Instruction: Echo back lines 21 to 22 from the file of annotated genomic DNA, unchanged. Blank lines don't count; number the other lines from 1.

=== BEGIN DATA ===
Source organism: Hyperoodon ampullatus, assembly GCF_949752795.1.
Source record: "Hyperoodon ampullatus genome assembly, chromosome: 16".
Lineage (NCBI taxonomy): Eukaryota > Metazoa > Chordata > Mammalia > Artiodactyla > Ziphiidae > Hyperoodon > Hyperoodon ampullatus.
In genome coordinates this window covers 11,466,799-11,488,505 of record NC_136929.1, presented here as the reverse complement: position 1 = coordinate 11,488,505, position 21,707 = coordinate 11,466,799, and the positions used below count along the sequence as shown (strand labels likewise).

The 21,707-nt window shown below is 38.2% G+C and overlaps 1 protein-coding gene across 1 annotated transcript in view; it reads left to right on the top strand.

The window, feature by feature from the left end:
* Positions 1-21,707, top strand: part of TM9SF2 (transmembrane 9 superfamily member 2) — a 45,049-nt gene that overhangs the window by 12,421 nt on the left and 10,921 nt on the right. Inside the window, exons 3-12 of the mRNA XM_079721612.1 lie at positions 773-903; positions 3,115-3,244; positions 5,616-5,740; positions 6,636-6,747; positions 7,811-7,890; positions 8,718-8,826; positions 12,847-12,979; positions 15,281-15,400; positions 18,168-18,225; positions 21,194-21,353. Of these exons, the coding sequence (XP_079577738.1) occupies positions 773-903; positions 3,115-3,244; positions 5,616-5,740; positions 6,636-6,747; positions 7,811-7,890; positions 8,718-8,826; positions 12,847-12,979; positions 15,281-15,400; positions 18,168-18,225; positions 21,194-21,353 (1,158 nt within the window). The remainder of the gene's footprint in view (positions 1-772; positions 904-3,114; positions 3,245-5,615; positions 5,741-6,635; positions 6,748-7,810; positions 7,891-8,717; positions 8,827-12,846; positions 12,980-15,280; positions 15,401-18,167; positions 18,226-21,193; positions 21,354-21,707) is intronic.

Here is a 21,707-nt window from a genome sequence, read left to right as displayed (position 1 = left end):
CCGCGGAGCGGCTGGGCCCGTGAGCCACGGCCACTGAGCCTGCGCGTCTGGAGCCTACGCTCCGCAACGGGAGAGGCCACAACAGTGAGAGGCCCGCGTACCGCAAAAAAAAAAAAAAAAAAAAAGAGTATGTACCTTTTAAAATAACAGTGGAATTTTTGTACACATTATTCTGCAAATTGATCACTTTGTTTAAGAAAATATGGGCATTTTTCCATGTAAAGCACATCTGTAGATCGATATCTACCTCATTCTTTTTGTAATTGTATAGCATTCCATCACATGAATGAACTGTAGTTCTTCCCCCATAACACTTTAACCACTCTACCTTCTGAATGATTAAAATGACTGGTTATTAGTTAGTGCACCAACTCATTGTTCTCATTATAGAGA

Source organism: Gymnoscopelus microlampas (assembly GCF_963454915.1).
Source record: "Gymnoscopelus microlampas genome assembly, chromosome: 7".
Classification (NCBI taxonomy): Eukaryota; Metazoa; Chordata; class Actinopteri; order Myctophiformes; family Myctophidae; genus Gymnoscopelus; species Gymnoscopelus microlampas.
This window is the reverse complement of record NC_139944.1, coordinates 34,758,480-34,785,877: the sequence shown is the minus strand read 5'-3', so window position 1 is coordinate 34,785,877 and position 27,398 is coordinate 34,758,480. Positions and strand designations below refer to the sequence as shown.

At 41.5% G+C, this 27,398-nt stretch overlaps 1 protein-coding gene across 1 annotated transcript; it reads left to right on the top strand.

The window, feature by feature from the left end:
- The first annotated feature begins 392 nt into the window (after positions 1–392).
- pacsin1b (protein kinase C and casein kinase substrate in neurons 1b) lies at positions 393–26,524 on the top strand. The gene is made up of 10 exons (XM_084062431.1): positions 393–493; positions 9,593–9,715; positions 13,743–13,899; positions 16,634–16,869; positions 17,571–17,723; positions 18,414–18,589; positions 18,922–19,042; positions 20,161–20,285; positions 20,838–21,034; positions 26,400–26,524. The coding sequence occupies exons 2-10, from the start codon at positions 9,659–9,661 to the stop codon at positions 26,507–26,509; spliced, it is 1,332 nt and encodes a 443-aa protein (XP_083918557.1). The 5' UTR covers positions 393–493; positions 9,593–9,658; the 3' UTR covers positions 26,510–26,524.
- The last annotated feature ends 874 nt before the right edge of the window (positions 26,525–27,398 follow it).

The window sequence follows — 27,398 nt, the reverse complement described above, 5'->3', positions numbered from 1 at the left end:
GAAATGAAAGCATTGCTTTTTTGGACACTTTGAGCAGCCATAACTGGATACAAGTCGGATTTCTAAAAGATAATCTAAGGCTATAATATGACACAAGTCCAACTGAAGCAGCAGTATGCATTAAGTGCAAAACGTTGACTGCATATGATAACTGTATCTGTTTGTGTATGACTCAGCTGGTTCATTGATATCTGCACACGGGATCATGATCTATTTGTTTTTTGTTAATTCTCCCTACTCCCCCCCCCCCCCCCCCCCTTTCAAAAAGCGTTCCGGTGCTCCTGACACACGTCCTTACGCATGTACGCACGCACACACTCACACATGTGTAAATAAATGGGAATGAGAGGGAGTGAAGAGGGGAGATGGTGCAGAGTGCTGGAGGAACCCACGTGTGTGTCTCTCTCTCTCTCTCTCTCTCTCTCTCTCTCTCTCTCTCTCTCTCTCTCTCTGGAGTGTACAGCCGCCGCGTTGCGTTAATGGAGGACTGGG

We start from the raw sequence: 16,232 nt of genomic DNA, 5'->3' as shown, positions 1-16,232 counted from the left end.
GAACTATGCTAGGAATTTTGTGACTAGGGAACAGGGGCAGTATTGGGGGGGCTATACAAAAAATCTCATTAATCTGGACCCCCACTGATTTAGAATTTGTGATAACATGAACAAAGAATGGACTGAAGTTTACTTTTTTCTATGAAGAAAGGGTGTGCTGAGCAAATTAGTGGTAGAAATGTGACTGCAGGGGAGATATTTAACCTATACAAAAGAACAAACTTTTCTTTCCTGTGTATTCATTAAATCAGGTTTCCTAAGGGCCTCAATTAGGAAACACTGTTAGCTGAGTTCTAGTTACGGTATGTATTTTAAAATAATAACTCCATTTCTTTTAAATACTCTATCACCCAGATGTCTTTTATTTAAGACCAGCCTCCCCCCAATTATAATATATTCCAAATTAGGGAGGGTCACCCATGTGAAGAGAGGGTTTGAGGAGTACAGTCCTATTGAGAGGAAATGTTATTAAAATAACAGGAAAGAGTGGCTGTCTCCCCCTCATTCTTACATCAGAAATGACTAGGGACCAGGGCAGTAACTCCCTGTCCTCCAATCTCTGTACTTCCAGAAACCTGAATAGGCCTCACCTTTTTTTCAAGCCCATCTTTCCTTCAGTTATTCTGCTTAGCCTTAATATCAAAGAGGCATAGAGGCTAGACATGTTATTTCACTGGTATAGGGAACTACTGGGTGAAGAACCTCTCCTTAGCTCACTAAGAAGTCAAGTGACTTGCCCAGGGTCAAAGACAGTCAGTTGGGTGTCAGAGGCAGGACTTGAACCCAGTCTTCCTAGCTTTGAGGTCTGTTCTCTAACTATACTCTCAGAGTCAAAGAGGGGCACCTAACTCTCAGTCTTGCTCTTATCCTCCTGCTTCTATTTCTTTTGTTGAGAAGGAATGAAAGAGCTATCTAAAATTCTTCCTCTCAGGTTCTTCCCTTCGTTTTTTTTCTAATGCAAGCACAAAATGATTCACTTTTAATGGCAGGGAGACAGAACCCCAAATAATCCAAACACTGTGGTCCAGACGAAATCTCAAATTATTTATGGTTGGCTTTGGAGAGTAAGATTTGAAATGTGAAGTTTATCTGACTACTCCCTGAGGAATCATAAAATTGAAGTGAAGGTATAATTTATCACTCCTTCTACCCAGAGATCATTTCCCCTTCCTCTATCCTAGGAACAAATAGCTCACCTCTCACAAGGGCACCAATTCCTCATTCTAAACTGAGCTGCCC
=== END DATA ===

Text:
We start from the raw sequence: 16,232 nt of genomic DNA, 5'->3' as shown, positions 1-16,232 counted from the left end.
GAACTATGCTAGGAATTTTGTGACTAGGGAACAGGGGCAGTATTGGGGGGGCTATACAAAAAATCTCATTAATCTGGACCCCCACTGATTTAGAATTTGTGATAACATGAACAAAGAATGGACTGAAGTTTACTTTTTTCTATGAAGAAAGGGTGTGCTGAGCAAATTAGTGGTAGAAATGTGACTGCAGGGGAGATATTTAACCTATACAAAAGAACAAACTTTTCTTTCCTGTGTATTCATTAAATCAGGTTTCCTAAGGGCCTCAATTAGGAAACACTGTTAGCTGAGTTCTAGTTACGGTATGTATTTTAAAATAATAACTCCATTTCTTTTAAATACTCTATCACCCAGATGTCTTTTATTTAAGACCAGCCTCCCCCCAATTATAATATATTCCAAATTAGGGAGGGTCACCCATGTGAAGAGAGGGTTTGAGGAGTACAGTCCTATTGAGAGGAAATGTTATTAAAATAACAGGAAAGAGTGGCTGTCTCCCCCTCATTCTTACATCAGAAATGACTAGGGACCAGGGCAGTAACTCCCTGTCCTCCAATCTCTGTACTTCCAGAAACCTGAATAGGCCTCACCTTTTTTTCAAGCCCATCTTTCCTTCAGTTATTCTGCTTAGCCTTAATATCAAAGAGGCATAGAGGCTAGACATGTTATTTCACTGGTATAGGGAACTACTGGGTGAAGAACCTCTCCTTAGCTCACTAAGAAGTCAAGTGACTTGCCCAGGGTCAAAGACAGTCAGTTGGGTGTCAGAGGCAGGACTTGAACCCAGTCTTCCTAGCTTTGAGGTCTGTTCTCTAACTATACTCTCAGAGTCAAAGAGGGGCACCTAACTCTCAGTCTTGCTCTTATCCTCCTGCTTCTATTTCTTTTGTTGAGAAGGAATGAAAGAGCTATCTAAAATTCTTCCTCTCAGGTTCTTCCCTTCGTTTTTTTTCTAATGCAAGCACAAAATGATTCACTTTTAATGGCAGGGAGACAGAACCCCAAATAATCCAAACACTGTGGTCCAGACGAAATCTCAAATTATTTATGGTTGGCTTTGGAGAGTAAGATTTGAAATGTGAAGTTTATCTGACTACTCCCTGAGGAATCATAAAATTGAAGTGAAGGTATAATTTATCACTCCTTCTACCCAGAGATCATTTCCCCTTCCTCTATCCTAGGAACAAATAGCTCACCTCTCACAAGGGCACCAATTCCTCATTCTAAACTGAGCTGCCC